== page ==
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In JoVE (1)
Other Publications (4)
Articles by Maria F. Pazyra-Murphy in JoVE
Preparation and Maintenance of Dorsal Root Ganglia Neurons in Compartmented Cultures
Maria F. Pazyra-Murphy1,2, Rosalind A. Segal1,2
1Department of Pediatric Oncology, Dana Farber Cancer Institute, 2Department of Neurobiology, Harvard Medical School
Here we describe the technique of preparing and maintaining compartmented chambers for culturing sensory neurons of the dorsal root ganglia.
Other articles by Maria F. Pazyra-Murphy on PubMed
Nature Neuroscience. Apr, 2009 | Pubmed ID: 19287388
Sonic Hedgehog (Shh) has dual roles in vertebrate development, promoting progenitor cell proliferation and inducing tissue patterning. We found that the mitogenic and patterning functions of Shh can be uncoupled from one another. Using a genetic approach to selectively inhibit Shh-proteoglycan interactions in a mouse model, we found that binding of Shh to proteoglycans was required for proliferation of neural stem/precursor cells, but not for tissue patterning. Shh-proteoglycan interactions regulated both spatial and temporal features of Shh signaling. Proteoglycans localized Shh to specialized mitogenic niches and also acted at the single-cell level to regulate the duration of Shh signaling, thereby promoting a gene expression program that is important for cell division. Because activation of the Shh pathway is a feature of diverse human cancers, selective stimulation of proliferation by Shh-proteoglycan interactions may also figure prominently in neoplastic growth.
The Journal of Neuroscience : the Official Journal of the Society for Neuroscience. May, 2009 | Pubmed ID: 19458239
Survival and maturation of dorsal root ganglia sensory neurons during development depend on target-derived neurotrophins. These target-derived signals must be transmitted across long distances to alter gene expression. Here, we address the possibility that long-range retrograde signals initiated by target-derived neurotrophins activate a specialized transcriptional program. The transcription factor MEF2D is expressed in sensory neurons; we show that expression of this factor is induced in response to target-derived neurotrophins that stimulate the distal axons. We demonstrate that MEF2D regulates expression of an anti-apoptotic bcl-2 family member, bcl-w. Expression of mef2d and bcl-w is stimulated in response to activation of a Trk-dependent ERK5/MEF2 pathway, and our data indicate that this pathway promotes sensory neuron survival. We find that mef2d and bcl-w are members of a larger set of retrograde response genes, which are preferentially induced by neurotrophin stimulation of distal axons. Thus, activation of an ERK5/MEF2D transcriptional program establishes and maintains the cellular constituents of functional sensory circuits.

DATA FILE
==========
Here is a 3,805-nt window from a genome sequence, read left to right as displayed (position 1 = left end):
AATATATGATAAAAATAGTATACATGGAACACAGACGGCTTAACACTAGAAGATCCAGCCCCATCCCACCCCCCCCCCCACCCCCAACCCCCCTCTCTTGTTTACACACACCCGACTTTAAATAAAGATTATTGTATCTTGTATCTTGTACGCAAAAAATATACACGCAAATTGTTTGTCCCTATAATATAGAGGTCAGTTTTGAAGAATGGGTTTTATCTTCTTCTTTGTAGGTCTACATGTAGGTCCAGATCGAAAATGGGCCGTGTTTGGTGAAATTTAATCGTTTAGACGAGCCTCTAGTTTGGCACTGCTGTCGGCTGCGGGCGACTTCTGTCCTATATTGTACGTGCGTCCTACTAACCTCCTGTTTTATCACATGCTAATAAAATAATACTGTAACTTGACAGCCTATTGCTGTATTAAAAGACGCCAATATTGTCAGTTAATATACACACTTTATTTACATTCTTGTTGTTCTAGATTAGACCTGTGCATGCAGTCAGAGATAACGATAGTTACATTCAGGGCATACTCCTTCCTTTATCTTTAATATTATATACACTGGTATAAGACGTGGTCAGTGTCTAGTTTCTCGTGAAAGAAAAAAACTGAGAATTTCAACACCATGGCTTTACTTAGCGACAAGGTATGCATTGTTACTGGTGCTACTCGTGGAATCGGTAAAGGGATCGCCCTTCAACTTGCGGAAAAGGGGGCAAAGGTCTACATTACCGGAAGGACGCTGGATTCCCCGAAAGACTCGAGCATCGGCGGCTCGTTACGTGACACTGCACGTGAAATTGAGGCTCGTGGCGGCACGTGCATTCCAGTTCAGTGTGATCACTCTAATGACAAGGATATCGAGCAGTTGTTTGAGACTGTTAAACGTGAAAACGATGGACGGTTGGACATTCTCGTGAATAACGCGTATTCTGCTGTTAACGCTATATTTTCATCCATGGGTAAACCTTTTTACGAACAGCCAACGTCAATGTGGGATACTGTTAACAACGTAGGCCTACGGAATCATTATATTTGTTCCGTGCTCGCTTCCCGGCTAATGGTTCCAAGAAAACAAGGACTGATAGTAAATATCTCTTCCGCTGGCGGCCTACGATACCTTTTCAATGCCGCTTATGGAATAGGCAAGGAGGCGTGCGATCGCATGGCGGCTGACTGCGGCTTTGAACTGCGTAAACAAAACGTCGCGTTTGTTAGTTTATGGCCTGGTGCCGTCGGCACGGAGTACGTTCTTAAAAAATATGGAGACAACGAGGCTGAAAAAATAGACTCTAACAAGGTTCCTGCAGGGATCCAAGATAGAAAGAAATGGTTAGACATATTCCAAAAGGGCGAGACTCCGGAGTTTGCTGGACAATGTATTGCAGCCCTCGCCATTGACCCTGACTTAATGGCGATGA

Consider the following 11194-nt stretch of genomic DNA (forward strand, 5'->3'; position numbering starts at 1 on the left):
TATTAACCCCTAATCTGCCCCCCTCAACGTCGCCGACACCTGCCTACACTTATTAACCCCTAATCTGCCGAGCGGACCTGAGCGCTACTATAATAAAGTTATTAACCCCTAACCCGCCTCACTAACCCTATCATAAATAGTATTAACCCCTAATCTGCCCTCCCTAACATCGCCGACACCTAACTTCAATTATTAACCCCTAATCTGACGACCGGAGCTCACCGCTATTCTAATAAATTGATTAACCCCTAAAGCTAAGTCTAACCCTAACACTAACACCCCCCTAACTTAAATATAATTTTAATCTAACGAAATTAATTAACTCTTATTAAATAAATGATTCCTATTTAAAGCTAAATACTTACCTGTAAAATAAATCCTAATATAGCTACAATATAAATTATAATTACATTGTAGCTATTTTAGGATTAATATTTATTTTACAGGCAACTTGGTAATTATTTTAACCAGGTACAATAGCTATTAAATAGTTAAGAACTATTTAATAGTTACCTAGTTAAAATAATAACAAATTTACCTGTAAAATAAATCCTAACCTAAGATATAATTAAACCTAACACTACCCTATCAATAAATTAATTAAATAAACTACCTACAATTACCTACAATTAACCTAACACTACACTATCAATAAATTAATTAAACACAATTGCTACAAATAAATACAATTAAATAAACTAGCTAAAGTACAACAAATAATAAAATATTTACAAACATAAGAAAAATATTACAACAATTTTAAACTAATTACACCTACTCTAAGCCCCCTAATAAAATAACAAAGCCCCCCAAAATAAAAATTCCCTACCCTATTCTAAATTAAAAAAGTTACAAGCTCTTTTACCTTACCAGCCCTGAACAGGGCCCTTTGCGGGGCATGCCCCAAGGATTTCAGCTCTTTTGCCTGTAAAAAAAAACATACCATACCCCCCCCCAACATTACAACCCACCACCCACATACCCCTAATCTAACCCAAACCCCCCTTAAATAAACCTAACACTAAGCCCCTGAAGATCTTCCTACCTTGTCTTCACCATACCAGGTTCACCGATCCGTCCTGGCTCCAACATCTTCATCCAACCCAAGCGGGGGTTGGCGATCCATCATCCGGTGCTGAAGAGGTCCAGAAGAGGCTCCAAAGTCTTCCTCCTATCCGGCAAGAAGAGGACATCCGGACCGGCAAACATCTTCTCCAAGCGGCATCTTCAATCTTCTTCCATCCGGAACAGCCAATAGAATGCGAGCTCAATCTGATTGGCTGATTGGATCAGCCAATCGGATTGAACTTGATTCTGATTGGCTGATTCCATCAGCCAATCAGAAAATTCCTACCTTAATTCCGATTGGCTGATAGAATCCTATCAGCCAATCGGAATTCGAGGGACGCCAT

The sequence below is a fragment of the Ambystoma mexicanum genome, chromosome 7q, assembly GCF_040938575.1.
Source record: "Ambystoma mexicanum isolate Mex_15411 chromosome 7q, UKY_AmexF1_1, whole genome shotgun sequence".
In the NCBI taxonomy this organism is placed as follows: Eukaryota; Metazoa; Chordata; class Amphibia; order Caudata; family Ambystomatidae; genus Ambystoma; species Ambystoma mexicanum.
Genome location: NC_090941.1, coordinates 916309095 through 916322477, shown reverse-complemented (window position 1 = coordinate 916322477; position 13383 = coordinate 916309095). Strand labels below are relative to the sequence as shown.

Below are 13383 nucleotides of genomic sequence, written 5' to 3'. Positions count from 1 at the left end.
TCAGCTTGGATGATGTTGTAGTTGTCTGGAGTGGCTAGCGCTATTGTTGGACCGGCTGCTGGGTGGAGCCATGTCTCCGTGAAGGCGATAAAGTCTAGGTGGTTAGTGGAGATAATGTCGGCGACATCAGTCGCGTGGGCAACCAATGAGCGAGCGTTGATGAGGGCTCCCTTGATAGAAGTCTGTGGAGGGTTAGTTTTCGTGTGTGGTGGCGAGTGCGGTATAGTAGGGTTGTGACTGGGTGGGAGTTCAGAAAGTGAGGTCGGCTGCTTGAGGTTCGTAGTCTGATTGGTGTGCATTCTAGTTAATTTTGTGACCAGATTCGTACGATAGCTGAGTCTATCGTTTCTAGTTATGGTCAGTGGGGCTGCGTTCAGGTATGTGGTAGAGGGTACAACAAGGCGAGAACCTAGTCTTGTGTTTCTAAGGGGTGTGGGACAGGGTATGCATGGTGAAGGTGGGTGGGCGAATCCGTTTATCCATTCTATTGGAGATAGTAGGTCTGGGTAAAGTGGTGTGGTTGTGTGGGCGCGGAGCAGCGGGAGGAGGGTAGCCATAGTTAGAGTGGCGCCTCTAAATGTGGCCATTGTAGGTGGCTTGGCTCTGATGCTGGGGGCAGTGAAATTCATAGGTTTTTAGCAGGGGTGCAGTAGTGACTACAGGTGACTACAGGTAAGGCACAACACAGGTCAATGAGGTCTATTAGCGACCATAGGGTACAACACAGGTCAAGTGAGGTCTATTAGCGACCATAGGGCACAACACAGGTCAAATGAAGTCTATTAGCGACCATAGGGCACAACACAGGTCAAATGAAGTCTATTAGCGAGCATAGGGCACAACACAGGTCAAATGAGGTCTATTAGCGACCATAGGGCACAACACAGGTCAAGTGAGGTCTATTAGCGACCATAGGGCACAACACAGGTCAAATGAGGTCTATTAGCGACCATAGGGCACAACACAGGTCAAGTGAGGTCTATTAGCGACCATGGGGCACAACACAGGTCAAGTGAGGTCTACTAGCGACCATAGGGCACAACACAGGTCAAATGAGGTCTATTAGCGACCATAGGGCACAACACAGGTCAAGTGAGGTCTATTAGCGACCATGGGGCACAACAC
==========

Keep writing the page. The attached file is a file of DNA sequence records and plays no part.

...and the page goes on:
The Journal of Neuroscience : the Official Journal of the Society for Neuroscience. Feb, 2011 | Pubmed ID: 21289171
Small fiber sensory neuropathy is a common disorder in which progressive degeneration of small-diameter nociceptors causes decreased sensitivity to thermal stimuli and painful sensations in the extremities. In the majority of patients, the cause of small fiber sensory neuropathy is unknown, and treatment options are limited. Here, we show that Bcl-w (Bcl-2l2) is required for the viability of small fiber nociceptive sensory neurons. Bcl-w(-/-) mice demonstrate an adult-onset progressive decline in thermosensation and a decrease in nociceptor innervation of the epidermis. This denervation occurs without cell body loss, indicating that lack of Bcl-w results in a primary axonopathy. Consistent with this phenotype, we show that Bcl-w, in contrast to the closely related Bcl-2 and Bcl-xL, is enriched in axons of sensory neurons and that Bcl-w prevents the dying back of axons. Bcl-w(-/-) sensory neurons exhibit mitochondrial abnormalities, including alterations in axonal mitochondrial size, axonal mitochondrial membrane potential, and cellular ATP levels. Collectively, these data establish bcl-w(-/-) mice as an animal model of small fiber sensory neuropathy and provide new insight regarding the role of Bcl-w and of mitochondria in preventing axonal degeneration.
PloS One. 2011 | Pubmed ID: 21346813
Disruptions in axonal transport have been implicated in a wide range of neurodegenerative diseases. Cramping 1 (Cra1/+) and Legs at odd angles (Loa/+) mice, with hypomorphic mutations in the dynein heavy chain 1 gene, which encodes the ATPase of the retrograde motor protein dynein, were originally reported to exhibit late onset motor neuron disease. Subsequent, conflicting reports suggested that sensory neuron disease without motor neuron loss underlies the phenotypes of Cra1/+ and Loa/+ mice. Here, we present behavioral and anatomical analyses of Cra1/+ mice. We demonstrate that Cra1/+ mice exhibit early onset, stable behavioral deficits, including abnormal hindlimb posturing and decreased grip strength. These deficits do not progress through 24 months of age. No significant loss of primary motor neurons or dorsal root ganglia sensory neurons was observed at ages where the mice exhibited clear symptomatology. Instead, there is a decrease in complexity of neuromuscular junctions. These results indicate that disruption of dynein function in Cra1/+ mice results in abnormal morphology of neuromuscular junctions. The time course of behavioral deficits, as well as the nature of the morphological defects in neuromuscular junctions, suggests that disruption of dynein function in Cra1/+ mice causes a developmental defect in synapse assembly or stabilization.